Every city offers presentations of "The Nutcracker" in December. In some places, including D.C., audiences even have multiple productions from which to choose.

Given its ubiquity at this time of year, it seems strange to learn that Pyotr Ilyich Tchaikovsky's ballet about an extraordinary Christmas present actually wasn't a success when it premiered on Dec. 18, 1892, at St. Petersburg's Mariinsky Theatre. America didn't even see a production of the complete ballet until Christmas Eve 1944. But it soon fell in love, and the immense popularity of the work in this country helped turn it into a holiday classic.

Russia recently returned the favor. For just one day -- Dec. 3 -- Americans could see "The Nutcracker" performed by those who know it best. And they could see it in 3-D.

NCM Fathom Events and More2Screen brought the Mariinsky Ballet Theatre into cinemas for this special presentation. It's the sort of event that could become more common, thanks to a confluence of factors: advances in technology, an increasingly globalized cultural world, and fewer movie tickets being sold. Fathom is a leader in cinema special events. It's behind the very successful "Live in HD" series, in which Metropolitan Opera productions are broadcast in theaters across the country -- and across the world -- giving people who might never get to New York the chance to see and hear Russia's premier opera company in a way they couldn't at home.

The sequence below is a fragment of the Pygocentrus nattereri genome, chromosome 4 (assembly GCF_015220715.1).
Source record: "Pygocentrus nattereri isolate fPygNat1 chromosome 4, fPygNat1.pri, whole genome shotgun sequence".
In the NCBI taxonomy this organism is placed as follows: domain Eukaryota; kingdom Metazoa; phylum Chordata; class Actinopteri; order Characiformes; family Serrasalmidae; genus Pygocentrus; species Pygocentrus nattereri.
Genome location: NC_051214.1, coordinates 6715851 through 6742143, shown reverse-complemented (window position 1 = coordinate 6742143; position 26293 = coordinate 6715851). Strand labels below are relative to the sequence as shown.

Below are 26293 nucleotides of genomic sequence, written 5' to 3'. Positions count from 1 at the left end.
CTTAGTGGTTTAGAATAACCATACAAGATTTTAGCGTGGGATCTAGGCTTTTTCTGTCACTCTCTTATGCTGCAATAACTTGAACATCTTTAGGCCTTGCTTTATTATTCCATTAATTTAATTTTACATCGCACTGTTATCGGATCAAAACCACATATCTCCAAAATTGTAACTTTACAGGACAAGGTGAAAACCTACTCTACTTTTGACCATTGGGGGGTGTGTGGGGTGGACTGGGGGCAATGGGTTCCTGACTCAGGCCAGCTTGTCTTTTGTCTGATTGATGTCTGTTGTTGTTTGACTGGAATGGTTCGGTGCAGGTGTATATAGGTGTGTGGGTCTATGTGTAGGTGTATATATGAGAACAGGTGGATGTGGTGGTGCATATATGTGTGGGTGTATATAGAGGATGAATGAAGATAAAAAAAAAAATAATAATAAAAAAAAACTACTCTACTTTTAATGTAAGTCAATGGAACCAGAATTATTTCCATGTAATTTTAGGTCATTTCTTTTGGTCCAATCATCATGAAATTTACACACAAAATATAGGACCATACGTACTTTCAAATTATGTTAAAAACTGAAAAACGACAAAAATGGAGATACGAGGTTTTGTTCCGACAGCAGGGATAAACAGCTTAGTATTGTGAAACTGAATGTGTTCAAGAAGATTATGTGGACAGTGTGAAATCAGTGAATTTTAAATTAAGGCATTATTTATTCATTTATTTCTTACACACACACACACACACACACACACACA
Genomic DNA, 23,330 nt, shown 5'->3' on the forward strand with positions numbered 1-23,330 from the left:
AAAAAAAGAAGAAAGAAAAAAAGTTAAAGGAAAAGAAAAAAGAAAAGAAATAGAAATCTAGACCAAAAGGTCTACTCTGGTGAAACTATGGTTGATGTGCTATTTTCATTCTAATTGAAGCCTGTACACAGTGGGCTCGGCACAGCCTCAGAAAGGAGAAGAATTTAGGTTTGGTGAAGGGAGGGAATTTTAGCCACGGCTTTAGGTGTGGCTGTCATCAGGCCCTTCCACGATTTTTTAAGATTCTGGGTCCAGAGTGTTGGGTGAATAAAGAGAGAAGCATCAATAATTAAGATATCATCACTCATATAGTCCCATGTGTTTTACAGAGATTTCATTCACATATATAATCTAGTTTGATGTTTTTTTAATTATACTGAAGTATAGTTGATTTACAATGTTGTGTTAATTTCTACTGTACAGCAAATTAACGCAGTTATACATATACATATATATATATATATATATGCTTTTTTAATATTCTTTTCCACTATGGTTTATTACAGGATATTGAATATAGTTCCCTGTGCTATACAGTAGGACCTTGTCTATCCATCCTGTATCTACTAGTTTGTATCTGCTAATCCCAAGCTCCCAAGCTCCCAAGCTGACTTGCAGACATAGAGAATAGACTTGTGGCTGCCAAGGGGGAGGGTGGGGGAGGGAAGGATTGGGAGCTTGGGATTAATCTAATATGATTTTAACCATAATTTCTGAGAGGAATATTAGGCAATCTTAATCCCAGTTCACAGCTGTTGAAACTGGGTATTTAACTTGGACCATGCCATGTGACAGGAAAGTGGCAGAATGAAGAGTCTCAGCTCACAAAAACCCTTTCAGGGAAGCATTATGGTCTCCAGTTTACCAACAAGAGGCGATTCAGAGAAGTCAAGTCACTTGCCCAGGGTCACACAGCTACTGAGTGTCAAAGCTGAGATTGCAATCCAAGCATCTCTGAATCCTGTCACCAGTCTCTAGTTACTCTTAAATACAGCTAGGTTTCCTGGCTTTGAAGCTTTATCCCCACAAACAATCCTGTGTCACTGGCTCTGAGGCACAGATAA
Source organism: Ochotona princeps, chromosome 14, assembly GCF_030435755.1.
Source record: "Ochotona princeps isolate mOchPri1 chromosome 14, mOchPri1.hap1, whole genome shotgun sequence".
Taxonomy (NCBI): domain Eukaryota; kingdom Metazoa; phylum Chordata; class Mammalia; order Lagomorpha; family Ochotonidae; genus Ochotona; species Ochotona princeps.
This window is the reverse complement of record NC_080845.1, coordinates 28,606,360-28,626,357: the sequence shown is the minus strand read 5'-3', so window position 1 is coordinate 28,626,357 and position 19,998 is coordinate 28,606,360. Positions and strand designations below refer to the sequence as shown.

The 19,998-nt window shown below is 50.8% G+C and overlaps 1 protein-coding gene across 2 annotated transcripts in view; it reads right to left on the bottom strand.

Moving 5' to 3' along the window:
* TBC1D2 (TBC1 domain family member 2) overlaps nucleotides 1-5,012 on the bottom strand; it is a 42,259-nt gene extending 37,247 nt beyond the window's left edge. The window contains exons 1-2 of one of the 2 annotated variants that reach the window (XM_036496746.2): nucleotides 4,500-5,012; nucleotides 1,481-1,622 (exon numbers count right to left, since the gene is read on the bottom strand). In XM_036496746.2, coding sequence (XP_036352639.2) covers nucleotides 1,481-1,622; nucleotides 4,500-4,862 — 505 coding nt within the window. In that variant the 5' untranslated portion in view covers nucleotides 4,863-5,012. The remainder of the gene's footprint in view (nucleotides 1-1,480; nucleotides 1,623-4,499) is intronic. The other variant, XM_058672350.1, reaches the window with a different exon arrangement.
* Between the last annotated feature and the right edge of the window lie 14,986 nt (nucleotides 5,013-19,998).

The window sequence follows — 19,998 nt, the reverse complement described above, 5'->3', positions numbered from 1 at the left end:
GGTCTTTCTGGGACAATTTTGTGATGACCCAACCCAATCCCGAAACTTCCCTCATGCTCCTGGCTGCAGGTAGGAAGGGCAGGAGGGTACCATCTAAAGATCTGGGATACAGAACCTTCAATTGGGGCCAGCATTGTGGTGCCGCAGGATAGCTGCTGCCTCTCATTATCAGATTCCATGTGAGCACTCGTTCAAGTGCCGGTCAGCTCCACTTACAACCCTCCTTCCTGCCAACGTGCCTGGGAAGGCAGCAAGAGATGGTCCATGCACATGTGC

When the show finally began, we were whisked immediately to the Mariinsky Theatre, with shots of the audience accompanying the sound of the overture. We also had regular looks at the conducting of Mariinsky general and artistic director Valery Gergiev. For one week earlier this year I spent nearly every night at the legendary St. Petersburg theater, and I didn't often have such a chance to see the master maestro at work close up.

You could also see the very soles of the shoes the dancers wore. The shots of the show itself were creative. Cameras from above allowed an almost panoramic view of the action. The gorgeous costumes sparkled on screen. And the close-ups of the faces revealed how young some of the performers were -- but they also made it impossible to see the dancing, if only for a few moments.

The Mariinsky has almost no equal in the world when it comes to technique, though theirs is, of course, a particular Russian style of ballet. This "Nutcracker" was majestic but it wasn't quite as wondrous as seeing the Mariinsky Ballet live, which I was lucky enough to do more than once this year in St. Petersburg.

Few Americans will ever find themselves in Russia. Seeing a three-dimensional performance straight from Russia's cultural capital in your own city or town is certainly the next-best thing.